August 08, 2021
Ticks and mosquitoes, oh my! That must mean it’s summer time in Tennessee, right?
Those pesky little insects can cause quite a mess with a person’s immune system. From Lyme disease to Rocky Mountain Spotted Fever, there are a lot of complications that can arise from tick bites.
The most common in Tennessee are Lyme disease and Ehrlichiosis.
Symptoms include fever/chills, aches and pains, distinctive rashes, especially with Lyme disease and Rocky Mountain Spotted Fever.
With all tickborne diseases, patients can experience fever at varying degrees and time of onset.
Aches and pains can include headache, fatigue and muscle aches. With Lyme disease, you might experience joint pain.
Tickborne diseases can result in mild symptoms treatable at home to severe infections requiring hospitalization. Although easily treated with antibiotics, these diseases can be difficult for physicians to diagnose. However, early recognition and treatment of the infection decreases the risk of serious complications. So see your doctor immediately if you have been bitten by a tick and experience any of the symptoms previously described.
There are ways to prevent tick bites.
Before you go outdoors, know where to expect ticks. They live in grassy, bushy or wooded areas, or even on animals.
Treat clothing and gear with products containing .5 percent permethrin. Permethrin can be used to treat boots, clothing and camping gear and remain protective through several washings.
Use repellants containing DEET, picaridin, IR3535, oil of lemon eucalyptus, para-menthane-diol or 2-undecanone. Do not use products containing OLE or PMD on children under three.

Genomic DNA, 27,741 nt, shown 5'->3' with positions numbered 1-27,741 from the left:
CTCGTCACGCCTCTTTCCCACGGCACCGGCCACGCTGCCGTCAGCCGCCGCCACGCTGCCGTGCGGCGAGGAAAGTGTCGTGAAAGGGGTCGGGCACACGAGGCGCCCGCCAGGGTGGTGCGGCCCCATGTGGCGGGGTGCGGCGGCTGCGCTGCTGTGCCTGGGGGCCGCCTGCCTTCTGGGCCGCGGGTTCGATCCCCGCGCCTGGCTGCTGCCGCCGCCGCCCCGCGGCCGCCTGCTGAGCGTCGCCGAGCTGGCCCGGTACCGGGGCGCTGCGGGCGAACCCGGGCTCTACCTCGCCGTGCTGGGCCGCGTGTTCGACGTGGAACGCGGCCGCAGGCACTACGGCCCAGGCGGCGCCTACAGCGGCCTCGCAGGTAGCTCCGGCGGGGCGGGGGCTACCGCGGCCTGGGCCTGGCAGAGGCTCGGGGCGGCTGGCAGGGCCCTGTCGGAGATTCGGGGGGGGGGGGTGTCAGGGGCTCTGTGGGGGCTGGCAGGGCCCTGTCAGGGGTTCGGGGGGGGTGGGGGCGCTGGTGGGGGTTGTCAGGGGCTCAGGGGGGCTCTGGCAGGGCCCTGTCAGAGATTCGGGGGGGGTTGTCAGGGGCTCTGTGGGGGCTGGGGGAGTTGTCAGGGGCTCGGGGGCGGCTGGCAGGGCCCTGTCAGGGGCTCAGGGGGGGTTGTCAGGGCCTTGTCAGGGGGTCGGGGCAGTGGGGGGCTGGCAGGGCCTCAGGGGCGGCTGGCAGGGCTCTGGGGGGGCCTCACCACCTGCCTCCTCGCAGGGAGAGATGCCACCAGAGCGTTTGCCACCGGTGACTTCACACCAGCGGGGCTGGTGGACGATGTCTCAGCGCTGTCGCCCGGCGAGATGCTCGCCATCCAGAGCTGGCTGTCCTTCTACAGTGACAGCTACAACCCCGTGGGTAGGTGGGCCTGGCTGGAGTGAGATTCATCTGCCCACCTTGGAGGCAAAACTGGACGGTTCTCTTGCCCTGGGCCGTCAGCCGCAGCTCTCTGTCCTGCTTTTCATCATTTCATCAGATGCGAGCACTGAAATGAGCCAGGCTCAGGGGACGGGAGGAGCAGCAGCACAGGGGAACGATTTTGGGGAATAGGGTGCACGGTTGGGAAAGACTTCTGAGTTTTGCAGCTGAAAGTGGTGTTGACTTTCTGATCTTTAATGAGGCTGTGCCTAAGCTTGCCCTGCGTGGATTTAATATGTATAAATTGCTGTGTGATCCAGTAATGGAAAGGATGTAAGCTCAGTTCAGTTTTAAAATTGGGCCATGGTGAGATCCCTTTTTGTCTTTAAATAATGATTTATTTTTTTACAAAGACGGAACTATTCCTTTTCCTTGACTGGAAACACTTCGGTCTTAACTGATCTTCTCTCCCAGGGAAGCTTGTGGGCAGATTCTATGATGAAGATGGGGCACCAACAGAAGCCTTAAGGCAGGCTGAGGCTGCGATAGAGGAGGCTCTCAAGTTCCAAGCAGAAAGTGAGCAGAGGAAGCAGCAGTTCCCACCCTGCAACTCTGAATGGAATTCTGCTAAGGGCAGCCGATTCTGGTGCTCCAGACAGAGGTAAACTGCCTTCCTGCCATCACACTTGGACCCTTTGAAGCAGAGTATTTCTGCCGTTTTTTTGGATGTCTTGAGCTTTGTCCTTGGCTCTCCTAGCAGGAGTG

Avoid wooded and brushy areas with high grass and leaf litter.
Walk in the center of trails.
After you come in, check your clothing for ticks. Any ticks found should be removed. One piece of advice is to tumble dry clothes in a dryer on high heat for 10 minutes to kill ticks on dry clothing. If clothes require washing first, hot water is recommended, as cold and medium temperature water does not kill ticks.
Examine gear and pets.
Show soon after being outdoors. Showering within two hours of coming indoors has been shown to reduce your risk of getting Lyme disease and may be effective in reducing the risk of other tickborne diseases.
Conduct a full body check upon return from potentially tick-infested areas, including your own backyard. Check under the arms, in and around the ears, inside the belly button, back of the knees, in and around the hair, between the legs and around the waist.
Mosquitoes are also out in full force. Diseases that are spread to people by mosquitoes include the Zika virus, West Nile virus, Chikungunya virus, dengue and malaria.
But the presence of mosquitoes can be mitigated with these recommendations by the Centers for Disease Control:
Mosquitoes generally lay eggs in standing water. Remove, turn over, cover or store equipment, remove debris from ditches, fill in ruts or other areas that collect standing water, remove tires, buckets, bottles and barrels that collect water and place drain holes in containers that collect water and cannot be discarded.
Keep mosquitoes outside by ensuring that doors and windows have screens and are kept closed when possible.
Provide Environmental Protection Agency (EPA)-registered insect repellent with one of these active ingredients: DEET, picaridin (known as KBR 3023 and icaridin outside the U.S.), IR3535, oil of lemon eucalyptus (OLE), para-menthane-diol (PMD) or 2-undecanone.